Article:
Eight and twelve-string models are both built on the same "course string" concept found on twelve-string guitars, where sets of strings are spaced together in groups of two or three that are primarily played simultaneously. These instruments typically have one of the strings in each course tuned an octave above the 'standard' string, although a fifth above is also used. Instruments with ten and fifteen strings, grouped in five courses, also exist, as do "extended-range basses" or ERBs with non-coursed string counts rivaling those of coursed-string basses.
Portable digital pianos, for the sake of lower production cost, were often equipped with a less complex system for the weighted keys. As a result, the feel of the keys is usually much less realistic than other digital pianos. However, it still retain the emulated weight mechanism (lower keys are heavier than higher ones), though not as precise as more expensive pianos. However, certain models include synthetic ivory-like keys as opposed to standard plastic keys.
Electronic drum pads are the second most widely used type of MIDI performance controllers, after electronic music keyboards.[19]:319–320 Drum controllers may be built into drum machines, they may be standalone control surfaces (e.g., rubber drum pads), or they may emulate the look and feel of acoustic percussion instruments. The pads built into drum machines are typically too small and fragile to be played with sticks, and they are usually played with fingers.[20]:88 Dedicated drum pads such as the Roland Octapad or the DrumKAT are playable with the hands or with sticks, and are often built to resemble the general form of a drum kit. There are also percussion controllers such as the vibraphone-style MalletKAT,[20]:88–91 and Don Buchla's Marimba Lumina.[21]
The digital piano is a specific kind of electronic keyboard that acts as a compact and lightweight alternative to a standard piano. Today's digital pianos feature hammer action keys (88-key being the norm) to emulate the sound and playability of their acoustic counterparts very accurately; some models can even replicate the sound of a pipe organ, Hammond organ and harpsichord. They have many other advantages as well: digital pianos are more affordable, their volume can be controlled and they never have to be tuned. Most digital pianos even have a headphone option for musicians who live in apartments where volume might be an issue. Because of these many benefits, digital pianos are often preferred over acoustic pianos by music educators and their pupils - this includes for amateur performances and school recitals.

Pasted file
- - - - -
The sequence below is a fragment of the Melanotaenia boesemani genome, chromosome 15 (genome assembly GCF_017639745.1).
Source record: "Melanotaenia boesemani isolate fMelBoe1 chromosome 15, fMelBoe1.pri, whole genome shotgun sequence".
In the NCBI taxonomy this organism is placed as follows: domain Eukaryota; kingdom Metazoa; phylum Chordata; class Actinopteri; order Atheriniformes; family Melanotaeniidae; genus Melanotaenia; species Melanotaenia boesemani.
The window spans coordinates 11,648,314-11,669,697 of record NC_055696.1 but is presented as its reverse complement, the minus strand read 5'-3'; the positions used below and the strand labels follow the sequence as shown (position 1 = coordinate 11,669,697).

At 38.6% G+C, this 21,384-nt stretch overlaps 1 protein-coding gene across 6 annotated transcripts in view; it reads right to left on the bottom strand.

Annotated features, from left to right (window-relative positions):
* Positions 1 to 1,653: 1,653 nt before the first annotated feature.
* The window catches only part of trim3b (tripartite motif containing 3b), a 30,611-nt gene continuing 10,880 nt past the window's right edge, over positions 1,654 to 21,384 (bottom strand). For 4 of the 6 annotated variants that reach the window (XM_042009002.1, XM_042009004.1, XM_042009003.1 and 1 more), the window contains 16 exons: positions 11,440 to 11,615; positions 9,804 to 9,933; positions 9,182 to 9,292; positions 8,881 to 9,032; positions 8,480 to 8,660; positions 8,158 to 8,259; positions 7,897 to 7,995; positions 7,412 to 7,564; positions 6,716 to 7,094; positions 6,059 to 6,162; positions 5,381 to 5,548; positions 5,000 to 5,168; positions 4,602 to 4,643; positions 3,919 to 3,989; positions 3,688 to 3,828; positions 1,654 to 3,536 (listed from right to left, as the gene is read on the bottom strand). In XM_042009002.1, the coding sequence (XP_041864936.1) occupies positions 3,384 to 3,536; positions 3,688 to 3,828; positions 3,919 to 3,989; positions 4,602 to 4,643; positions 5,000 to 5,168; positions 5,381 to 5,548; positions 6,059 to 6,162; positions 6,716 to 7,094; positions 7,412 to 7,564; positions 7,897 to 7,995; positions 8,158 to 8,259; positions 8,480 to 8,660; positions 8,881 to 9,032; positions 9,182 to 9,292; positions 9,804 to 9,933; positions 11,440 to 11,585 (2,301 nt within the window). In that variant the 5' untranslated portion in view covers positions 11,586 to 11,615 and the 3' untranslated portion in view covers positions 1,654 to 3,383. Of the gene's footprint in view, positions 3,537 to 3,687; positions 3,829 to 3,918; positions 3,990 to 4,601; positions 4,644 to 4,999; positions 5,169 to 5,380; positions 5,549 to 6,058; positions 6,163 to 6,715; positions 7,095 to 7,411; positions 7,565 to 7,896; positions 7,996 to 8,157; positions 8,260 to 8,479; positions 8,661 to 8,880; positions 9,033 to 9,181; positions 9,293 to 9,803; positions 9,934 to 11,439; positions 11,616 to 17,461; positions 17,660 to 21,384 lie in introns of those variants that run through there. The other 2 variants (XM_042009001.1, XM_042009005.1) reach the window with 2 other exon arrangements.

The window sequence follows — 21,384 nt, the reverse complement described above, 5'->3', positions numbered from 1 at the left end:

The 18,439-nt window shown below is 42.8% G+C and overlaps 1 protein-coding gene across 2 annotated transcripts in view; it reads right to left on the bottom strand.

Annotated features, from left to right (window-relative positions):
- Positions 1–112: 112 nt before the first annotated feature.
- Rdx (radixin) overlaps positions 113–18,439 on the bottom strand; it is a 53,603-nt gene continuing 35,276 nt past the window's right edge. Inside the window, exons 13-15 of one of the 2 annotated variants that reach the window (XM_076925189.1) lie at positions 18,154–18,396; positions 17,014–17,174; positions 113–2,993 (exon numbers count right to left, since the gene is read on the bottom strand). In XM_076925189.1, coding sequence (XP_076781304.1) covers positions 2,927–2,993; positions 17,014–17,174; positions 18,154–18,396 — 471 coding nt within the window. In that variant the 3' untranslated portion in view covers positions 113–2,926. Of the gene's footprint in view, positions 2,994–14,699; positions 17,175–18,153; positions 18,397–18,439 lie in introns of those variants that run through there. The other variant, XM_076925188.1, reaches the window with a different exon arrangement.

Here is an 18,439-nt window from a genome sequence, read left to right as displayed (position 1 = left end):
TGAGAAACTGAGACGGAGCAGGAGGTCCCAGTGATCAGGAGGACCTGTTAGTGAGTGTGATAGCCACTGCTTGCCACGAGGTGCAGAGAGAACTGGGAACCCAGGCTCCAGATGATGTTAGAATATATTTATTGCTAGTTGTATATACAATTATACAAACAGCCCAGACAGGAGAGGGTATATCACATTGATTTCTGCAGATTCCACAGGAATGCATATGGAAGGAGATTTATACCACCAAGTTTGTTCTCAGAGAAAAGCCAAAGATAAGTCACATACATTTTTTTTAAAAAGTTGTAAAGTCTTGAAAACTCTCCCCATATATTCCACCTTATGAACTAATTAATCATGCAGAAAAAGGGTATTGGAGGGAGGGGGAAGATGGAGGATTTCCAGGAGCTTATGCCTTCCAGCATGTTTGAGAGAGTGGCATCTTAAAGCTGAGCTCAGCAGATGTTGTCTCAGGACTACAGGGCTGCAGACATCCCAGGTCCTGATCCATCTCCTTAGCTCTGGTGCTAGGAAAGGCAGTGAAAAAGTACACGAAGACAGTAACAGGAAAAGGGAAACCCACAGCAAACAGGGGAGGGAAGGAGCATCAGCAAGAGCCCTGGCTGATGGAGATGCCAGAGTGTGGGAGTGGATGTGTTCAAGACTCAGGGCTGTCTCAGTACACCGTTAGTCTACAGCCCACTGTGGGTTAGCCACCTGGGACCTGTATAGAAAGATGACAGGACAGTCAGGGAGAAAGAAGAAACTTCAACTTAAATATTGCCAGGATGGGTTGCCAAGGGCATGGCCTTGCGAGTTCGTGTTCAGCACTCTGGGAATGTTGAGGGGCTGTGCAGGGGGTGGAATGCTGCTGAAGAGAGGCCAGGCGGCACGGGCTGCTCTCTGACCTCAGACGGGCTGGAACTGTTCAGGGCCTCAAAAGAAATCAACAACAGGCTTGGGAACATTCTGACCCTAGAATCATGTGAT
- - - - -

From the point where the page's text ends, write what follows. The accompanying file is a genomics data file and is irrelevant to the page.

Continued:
Think of some of your favorite songs. Maybe they get your toes tapping, or get you pumped up and ready to take on the world. Regardless of your musical preferences, the odds are that one thing all of our favorite songs have in common is an absolutely killer bass line. The bass has played a key role in holding down the rhythm throughout the history of popular music, and continues to make an impact to this day. Another One Bites the Dust by Queen, Been Caught Stealing by Jane's Addiction, Money by Pink Floyd, Sweet Emotion by Aerosmith, and Longview by Green Day are just a few examples of songs that are taken to the next level thanks to their incredible bass lines. Now it's your time to make your mark on this instrument with some serious grooves of your own. You'll find bass guitars for every skill level and playing style in this section.
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Of all the instruments in the band, drums and percussions have a role that's one of the most unique - and also one of the most important. When you play the drums, you're setting the pace and creating the song's rhythm. It's up to you to really get your listeners feeling the music. That's a tough challenge, but it's also a fun and rewarding thing to do. Here in this section, you'll find all the drums and percussion essentials to get it done. 

Various electronic bass effects such as preamplifiers, "stomp box"-style pedals and signal processors and the configuration of the amplifier and speaker can be used to alter the basic sound of the instrument. In the 1990s and early 2000s (decade), signal processors such as equalizers, overdrive devices (sometimes referred to as "fuzz bass"[54]), and compressors or limiters became increasingly popular. Modulation effects like chorus, flanging, phase shifting, and time effects such as delay and looping are less commonly used with bass than with electric guitar, but they are used in some styles of music.
A player can use the fretting hand to change a sounded note, either by fully muting it after plucking it, or by partially muting it near the bridge to reduce volume, or make the note fade faster. The fretting hand often mutes strings that are not being played to stop sympathetic vibrations, particularly when the player wants a "dry" or "focused" sound. On the other hand, the sympathetic resonance of harmonically related strings are sometimes desirable. In these cases, a bassist can fret harmonically related notes. For example, while fretting a sustained "F" (on the third fret of the "D" string), underneath an F major chord being played by a piano player, a bassist might hold down the "C" and low "F" below this note so their harmonics sound sympathetically.